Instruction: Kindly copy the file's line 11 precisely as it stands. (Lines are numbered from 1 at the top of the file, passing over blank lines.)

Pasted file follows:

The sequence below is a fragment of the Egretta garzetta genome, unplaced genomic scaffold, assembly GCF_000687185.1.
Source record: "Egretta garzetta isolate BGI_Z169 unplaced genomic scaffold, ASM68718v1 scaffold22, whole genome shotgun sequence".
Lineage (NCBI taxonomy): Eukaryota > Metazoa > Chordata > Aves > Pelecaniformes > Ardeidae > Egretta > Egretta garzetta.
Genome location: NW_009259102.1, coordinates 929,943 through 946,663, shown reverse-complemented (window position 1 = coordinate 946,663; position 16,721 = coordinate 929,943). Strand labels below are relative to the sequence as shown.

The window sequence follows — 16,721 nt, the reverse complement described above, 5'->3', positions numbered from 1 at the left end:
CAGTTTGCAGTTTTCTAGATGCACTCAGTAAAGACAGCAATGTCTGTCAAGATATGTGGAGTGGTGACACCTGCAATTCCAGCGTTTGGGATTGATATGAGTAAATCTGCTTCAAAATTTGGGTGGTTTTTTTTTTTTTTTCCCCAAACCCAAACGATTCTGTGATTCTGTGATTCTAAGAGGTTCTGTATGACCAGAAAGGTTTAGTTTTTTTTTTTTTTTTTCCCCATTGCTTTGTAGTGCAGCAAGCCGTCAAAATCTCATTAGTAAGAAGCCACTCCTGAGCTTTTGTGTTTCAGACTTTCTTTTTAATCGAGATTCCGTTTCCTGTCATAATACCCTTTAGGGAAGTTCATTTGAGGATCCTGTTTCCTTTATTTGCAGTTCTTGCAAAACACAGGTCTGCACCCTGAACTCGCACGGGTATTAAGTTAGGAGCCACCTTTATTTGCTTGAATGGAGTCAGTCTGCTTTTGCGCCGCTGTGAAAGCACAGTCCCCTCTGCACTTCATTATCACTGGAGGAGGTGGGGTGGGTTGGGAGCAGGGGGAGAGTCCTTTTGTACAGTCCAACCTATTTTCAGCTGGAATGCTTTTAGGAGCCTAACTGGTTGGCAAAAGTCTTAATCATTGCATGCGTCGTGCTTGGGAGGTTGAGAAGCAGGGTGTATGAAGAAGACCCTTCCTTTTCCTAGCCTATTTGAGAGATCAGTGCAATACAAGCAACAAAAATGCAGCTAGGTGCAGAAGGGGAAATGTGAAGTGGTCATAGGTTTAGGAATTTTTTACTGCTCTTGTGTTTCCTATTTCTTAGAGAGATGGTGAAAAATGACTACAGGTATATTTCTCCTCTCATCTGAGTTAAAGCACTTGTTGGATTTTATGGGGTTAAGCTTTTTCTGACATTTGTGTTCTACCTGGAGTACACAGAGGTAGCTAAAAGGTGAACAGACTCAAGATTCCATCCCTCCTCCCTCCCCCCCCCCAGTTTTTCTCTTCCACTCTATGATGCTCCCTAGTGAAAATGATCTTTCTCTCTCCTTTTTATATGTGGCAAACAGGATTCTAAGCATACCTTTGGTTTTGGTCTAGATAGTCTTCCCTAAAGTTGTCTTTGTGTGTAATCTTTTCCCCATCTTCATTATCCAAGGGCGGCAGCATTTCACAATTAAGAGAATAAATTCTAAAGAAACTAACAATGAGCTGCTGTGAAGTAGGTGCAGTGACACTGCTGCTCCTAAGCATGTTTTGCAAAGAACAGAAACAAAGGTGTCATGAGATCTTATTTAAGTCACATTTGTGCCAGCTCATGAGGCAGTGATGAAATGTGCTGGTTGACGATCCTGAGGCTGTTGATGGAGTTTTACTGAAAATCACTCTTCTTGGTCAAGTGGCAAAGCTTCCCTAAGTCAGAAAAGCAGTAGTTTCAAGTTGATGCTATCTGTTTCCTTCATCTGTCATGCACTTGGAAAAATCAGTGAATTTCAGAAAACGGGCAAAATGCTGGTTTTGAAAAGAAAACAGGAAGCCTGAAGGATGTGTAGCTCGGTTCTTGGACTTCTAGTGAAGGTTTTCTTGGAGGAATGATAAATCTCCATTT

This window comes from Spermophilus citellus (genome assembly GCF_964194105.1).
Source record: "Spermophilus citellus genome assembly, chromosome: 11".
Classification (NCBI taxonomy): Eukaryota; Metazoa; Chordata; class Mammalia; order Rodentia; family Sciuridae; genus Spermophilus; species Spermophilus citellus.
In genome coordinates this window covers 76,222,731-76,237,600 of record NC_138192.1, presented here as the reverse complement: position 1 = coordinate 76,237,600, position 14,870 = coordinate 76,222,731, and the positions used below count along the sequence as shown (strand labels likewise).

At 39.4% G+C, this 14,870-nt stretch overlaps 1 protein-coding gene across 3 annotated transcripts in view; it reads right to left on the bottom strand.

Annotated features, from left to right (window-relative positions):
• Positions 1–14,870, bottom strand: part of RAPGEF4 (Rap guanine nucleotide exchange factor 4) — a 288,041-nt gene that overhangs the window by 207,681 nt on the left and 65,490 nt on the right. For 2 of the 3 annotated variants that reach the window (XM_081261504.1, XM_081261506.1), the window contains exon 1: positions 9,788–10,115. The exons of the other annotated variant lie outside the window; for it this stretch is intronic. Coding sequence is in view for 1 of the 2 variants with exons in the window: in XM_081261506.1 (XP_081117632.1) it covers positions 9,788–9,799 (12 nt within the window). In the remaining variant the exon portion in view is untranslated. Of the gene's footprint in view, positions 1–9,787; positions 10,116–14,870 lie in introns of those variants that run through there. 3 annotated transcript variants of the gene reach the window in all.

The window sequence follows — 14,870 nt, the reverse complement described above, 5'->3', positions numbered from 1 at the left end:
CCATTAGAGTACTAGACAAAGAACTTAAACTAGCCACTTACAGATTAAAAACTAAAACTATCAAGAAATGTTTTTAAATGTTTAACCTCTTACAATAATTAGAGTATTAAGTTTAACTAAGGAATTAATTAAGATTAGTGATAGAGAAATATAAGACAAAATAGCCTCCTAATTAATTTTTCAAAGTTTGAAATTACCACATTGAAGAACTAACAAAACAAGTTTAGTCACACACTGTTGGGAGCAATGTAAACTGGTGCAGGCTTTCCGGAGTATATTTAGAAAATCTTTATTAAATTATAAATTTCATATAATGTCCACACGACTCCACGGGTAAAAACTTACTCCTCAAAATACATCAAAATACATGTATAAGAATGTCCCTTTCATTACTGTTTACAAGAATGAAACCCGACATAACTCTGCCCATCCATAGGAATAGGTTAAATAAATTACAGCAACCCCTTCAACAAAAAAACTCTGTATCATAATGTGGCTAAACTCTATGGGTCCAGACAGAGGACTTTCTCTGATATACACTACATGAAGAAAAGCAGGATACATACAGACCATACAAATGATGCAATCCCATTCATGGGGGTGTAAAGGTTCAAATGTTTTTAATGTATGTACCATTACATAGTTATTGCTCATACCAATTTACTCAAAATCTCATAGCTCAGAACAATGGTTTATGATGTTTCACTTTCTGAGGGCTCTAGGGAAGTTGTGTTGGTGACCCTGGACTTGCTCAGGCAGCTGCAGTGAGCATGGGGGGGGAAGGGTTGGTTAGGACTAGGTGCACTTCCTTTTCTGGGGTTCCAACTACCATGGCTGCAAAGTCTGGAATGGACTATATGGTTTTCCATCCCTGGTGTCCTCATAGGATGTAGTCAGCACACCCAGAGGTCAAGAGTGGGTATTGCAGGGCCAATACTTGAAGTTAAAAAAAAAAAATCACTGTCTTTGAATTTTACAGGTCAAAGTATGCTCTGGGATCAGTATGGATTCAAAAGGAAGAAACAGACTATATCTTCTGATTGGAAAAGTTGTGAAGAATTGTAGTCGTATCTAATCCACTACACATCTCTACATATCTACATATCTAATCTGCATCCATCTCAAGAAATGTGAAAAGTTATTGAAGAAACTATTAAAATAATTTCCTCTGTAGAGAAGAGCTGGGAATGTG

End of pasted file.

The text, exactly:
At 39.4% G+C, this 14,870-nt stretch overlaps 1 protein-coding gene across 3 annotated transcripts in view; it reads right to left on the bottom strand.